Prince William County would like people to take an online survey as part of the County’s Rural Preservation Study. The survey is part of the Planning Office’s information gathering to study the various issues related to long-term use of the County’s rural area.
The purpose of the study is:
- to provide an overview of the County’s rural preservation policies and evaluate their effectiveness
- to identify additional rural preservation tools that may be appropriate and effective, and
- to make recommendations regarding possible amendments to the County's land use planning policies.
Prince William County has a long history of rural preservation. In 1964 Prince William County commissioned a study, which recommended that a significant portion of the County be identified as “Large Estate and Agricultural.”
The County’s 1972 Comprehensive Plan designated much of the area as Large Estate and Agricultural. Goals for preserving the area became more formalized when the 1998 Comprehensive Plan designated the “Rural Area,” (more commonly referred to as the “Rural Crescent”) and identified that area with a delineated map. Moreover, the Comprehensive Plan established a series of policies and strategies for preserving the Rural Area.
Over time, the County has adopted various rural preservation measures including policies and strategies in several Comprehensive Plan Chapters, zoning ordinance provisions and subdivision ordinance standards. Collectively, these measures have been considered to constitute the County’s overall rural preservation vision, goals, policies and strategies.
Recently, the Board of County Supervisors inquired as to whether these measures, policies and strategies have been effective in preserving rural space. In looking at this issue, they Board directed Planning staff to evaluate the effectiveness of the County’s rural preservation initiatives and to determine whether there were any tools that might be more effective in efforts to shape the future of the Rural Area.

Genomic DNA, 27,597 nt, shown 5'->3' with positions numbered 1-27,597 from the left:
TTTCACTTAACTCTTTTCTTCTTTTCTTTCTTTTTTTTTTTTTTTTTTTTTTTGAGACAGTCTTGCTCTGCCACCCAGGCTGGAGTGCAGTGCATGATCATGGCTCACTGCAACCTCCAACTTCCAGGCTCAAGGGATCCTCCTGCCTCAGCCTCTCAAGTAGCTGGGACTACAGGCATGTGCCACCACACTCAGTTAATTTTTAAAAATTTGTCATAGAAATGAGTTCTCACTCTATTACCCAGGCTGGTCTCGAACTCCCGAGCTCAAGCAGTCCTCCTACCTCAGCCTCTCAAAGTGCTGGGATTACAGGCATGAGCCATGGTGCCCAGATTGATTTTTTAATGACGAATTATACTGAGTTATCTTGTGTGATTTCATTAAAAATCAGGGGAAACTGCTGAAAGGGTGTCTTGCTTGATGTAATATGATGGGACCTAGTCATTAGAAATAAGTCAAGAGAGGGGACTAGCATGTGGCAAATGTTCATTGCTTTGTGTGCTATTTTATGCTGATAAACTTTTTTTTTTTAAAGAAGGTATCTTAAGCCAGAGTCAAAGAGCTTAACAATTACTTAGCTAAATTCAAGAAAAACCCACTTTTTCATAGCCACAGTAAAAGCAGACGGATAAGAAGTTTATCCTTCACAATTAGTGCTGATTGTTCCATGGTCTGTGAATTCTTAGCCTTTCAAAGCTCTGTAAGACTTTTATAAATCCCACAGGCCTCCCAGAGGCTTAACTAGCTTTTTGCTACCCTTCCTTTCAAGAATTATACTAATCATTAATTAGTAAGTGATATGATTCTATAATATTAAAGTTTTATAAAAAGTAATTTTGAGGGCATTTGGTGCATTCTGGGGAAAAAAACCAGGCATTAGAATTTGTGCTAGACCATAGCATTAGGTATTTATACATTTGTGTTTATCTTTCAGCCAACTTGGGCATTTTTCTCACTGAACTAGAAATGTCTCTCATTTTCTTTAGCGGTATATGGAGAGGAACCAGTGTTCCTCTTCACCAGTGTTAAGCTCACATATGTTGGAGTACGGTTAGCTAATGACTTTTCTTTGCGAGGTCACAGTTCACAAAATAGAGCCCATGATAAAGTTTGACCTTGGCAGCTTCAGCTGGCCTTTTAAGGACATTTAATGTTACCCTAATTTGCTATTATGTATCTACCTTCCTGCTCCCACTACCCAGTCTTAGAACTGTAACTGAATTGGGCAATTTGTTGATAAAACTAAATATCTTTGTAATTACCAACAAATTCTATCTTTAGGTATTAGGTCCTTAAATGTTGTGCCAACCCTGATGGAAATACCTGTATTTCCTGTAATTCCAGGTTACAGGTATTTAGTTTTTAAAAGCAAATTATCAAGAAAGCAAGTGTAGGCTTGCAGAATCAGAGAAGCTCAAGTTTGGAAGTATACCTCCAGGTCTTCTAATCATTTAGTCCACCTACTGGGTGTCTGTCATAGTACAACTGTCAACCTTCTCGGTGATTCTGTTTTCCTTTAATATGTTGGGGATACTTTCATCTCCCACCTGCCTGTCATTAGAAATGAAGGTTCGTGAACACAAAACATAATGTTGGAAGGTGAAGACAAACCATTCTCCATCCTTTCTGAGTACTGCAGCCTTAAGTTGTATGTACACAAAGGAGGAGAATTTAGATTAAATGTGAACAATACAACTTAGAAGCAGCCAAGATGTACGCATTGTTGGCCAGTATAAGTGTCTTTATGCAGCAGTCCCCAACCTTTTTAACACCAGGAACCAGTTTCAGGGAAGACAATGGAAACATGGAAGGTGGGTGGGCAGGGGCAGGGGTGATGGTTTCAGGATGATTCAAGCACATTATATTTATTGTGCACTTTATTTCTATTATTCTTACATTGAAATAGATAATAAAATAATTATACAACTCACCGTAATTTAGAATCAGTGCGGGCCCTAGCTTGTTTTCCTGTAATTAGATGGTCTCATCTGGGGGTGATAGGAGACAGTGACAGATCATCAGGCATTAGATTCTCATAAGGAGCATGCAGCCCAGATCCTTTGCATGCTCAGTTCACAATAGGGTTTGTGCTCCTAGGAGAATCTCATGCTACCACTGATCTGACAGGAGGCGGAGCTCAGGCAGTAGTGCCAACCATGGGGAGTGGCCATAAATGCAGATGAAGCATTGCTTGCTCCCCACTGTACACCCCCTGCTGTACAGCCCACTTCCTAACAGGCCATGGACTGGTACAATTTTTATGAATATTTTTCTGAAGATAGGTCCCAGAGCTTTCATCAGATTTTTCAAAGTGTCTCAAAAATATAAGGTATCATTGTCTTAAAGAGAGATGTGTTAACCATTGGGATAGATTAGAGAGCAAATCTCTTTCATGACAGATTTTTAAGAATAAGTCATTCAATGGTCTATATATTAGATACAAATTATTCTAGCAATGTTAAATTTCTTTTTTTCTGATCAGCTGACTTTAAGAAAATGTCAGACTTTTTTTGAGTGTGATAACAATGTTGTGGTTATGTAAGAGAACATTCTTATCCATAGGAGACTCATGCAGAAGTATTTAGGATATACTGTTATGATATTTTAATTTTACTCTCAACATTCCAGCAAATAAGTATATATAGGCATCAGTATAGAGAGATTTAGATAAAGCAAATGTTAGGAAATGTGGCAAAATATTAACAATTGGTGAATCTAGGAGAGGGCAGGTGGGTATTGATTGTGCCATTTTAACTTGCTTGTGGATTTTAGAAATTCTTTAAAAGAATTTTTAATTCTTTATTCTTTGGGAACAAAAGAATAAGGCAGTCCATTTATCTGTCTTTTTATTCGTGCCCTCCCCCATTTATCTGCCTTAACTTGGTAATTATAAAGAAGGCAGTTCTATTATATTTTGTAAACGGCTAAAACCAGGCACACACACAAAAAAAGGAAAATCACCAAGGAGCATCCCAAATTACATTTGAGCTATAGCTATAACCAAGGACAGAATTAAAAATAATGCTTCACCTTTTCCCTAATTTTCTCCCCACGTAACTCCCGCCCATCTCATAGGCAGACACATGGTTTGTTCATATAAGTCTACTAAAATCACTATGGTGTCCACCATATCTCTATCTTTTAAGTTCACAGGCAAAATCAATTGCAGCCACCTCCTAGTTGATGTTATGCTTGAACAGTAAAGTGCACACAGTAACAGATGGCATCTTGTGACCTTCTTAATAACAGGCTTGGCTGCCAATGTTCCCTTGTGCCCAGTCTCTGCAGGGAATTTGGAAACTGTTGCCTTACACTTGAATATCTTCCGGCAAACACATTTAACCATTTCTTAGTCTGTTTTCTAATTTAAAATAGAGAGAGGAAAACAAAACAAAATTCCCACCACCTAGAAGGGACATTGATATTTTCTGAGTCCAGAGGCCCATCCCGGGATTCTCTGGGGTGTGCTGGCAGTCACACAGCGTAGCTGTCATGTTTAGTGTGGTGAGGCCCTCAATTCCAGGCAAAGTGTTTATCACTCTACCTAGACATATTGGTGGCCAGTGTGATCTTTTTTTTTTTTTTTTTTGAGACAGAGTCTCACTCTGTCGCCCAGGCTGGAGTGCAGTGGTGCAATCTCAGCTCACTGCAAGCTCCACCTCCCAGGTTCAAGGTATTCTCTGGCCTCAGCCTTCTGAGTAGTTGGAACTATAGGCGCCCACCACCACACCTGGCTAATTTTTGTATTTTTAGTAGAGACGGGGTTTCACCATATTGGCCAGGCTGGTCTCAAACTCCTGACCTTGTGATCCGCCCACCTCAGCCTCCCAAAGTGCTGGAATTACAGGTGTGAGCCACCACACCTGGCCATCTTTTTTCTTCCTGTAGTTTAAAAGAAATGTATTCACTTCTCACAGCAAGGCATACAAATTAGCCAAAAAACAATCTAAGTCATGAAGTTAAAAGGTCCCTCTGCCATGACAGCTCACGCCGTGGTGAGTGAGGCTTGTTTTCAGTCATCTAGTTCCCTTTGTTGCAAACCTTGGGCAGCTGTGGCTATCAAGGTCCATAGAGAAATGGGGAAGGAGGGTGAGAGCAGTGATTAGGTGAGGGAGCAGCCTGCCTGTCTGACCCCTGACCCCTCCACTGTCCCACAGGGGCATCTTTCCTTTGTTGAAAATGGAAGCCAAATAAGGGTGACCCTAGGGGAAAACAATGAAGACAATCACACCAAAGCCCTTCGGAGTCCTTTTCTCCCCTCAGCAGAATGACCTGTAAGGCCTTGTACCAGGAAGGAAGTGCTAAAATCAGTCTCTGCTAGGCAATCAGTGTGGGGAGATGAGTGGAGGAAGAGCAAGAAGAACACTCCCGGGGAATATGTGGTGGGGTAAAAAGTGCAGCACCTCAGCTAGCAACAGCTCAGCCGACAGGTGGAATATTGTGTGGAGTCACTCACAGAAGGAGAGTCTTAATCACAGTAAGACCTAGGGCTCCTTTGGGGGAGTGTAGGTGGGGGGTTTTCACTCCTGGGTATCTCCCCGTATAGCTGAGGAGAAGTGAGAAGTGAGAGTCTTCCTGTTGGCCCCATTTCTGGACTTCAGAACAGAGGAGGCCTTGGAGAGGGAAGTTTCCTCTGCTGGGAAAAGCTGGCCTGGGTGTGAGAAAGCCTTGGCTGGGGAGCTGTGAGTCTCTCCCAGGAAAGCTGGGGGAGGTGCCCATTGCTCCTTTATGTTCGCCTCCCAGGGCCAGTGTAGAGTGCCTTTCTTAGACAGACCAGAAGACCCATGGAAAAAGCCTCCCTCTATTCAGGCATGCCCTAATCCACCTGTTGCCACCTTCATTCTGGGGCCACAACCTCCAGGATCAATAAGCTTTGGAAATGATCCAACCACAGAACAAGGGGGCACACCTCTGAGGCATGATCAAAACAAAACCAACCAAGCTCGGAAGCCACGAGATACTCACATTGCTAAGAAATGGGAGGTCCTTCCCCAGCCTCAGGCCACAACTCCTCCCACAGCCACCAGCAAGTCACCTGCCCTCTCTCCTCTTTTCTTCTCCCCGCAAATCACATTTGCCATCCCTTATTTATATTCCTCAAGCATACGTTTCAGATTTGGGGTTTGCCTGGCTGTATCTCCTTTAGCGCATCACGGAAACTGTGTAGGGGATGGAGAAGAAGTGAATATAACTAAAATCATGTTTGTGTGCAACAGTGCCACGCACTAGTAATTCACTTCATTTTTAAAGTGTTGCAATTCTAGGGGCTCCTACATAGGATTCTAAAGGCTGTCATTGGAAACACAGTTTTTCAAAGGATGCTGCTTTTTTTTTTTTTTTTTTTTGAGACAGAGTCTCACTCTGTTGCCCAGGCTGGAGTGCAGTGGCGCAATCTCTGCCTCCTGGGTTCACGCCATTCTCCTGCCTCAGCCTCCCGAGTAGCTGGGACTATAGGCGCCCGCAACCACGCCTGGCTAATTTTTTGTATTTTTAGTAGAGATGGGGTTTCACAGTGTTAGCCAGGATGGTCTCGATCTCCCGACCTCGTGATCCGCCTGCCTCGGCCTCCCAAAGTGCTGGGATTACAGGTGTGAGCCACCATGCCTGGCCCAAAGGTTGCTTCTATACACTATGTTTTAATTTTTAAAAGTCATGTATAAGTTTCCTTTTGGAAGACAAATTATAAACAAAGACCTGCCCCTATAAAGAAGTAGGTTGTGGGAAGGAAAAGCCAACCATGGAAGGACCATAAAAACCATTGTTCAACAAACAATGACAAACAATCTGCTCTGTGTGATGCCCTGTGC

According to Chris Price, the County’s Planning Director, “There are a number of tools the Commonwealth makes available to the County that are not currently being utilized. However, before determining which tools, if any, may be appropriate for Prince William County, we need to have a better understanding of the community’s needs and desires for the rural area moving forward.”
Ray Utz, the County’s Long Range Planning Division Chief, said the large attendance at the Nokesville Elementary School public meeting on Aug. 1 showed that there is considerable interest in the Rural Area. “The study will look at this important, community defining element and allow us to understand the community’s positions on this issue. This is very important because the decisions the Board makes on how we move forward will define who we are and what we become over the next 15 years.”
Utz went on to say that Environmental Resources Management (ERM), the company conducting the study and coordinating public input, is looking for a broad range of survey respondents. “We need input from residents throughout the County to help shape our future. Whether it is people living in the development area, people living in the rural area, people with businesses, people with young families or those who are retired, we need their input.”
To take the survey, visit the Planning Department website at www.pwcgov.org/planning and click on the Rural Preservation Study link. The survey closes on September 27, 2013.
The survey is one part of the overall public input strategy which also includes public meetings, workshops, and focus groups. Additional public input sessions will be held in the fall. In addition to the survey, the project website includes more information about the project, public input opportunities, and a link to a comment form.